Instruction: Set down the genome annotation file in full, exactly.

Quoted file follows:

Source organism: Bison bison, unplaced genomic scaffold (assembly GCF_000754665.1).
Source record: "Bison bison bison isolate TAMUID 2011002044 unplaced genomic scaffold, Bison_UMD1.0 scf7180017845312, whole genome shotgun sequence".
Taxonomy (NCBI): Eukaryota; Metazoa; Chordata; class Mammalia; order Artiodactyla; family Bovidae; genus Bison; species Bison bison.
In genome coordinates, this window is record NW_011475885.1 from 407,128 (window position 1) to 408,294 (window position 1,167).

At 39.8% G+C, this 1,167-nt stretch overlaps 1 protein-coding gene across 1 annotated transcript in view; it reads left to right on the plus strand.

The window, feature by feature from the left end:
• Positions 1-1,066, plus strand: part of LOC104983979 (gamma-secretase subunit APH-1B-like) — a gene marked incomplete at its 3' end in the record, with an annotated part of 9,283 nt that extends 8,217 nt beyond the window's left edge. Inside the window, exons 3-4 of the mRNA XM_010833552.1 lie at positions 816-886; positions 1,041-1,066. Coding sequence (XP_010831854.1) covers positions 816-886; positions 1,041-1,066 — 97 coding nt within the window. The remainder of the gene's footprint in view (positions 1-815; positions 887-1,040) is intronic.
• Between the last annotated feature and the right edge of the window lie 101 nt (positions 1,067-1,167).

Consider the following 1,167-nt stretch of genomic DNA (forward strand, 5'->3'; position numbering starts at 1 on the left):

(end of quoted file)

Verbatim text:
Source organism: Bison bison, unplaced genomic scaffold (assembly GCF_000754665.1).
Source record: "Bison bison bison isolate TAMUID 2011002044 unplaced genomic scaffold, Bison_UMD1.0 scf7180017845312, whole genome shotgun sequence".
Taxonomy (NCBI): Eukaryota; Metazoa; Chordata; class Mammalia; order Artiodactyla; family Bovidae; genus Bison; species Bison bison.
In genome coordinates, this window is record NW_011475885.1 from 407,128 (window position 1) to 408,294 (window position 1,167).

At 39.8% G+C, this 1,167-nt stretch overlaps 1 protein-coding gene across 1 annotated transcript in view; it reads left to right on the plus strand.

The window, feature by feature from the left end:
• Positions 1-1,066, plus strand: part of LOC104983979 (gamma-secretase subunit APH-1B-like) — a gene marked incomplete at its 3' end in the record, with an annotated part of 9,283 nt that extends 8,217 nt beyond the window's left edge. Inside the window, exons 3-4 of the mRNA XM_010833552.1 lie at positions 816-886; positions 1,041-1,066. Coding sequence (XP_010831854.1) covers positions 816-886; positions 1,041-1,066 — 97 coding nt within the window. The remainder of the gene's footprint in view (positions 1-815; positions 887-1,040) is intronic.
• Between the last annotated feature and the right edge of the window lie 101 nt (positions 1,067-1,167).

Consider the following 1,167-nt stretch of genomic DNA (forward strand, 5'->3'; position numbering starts at 1 on the left):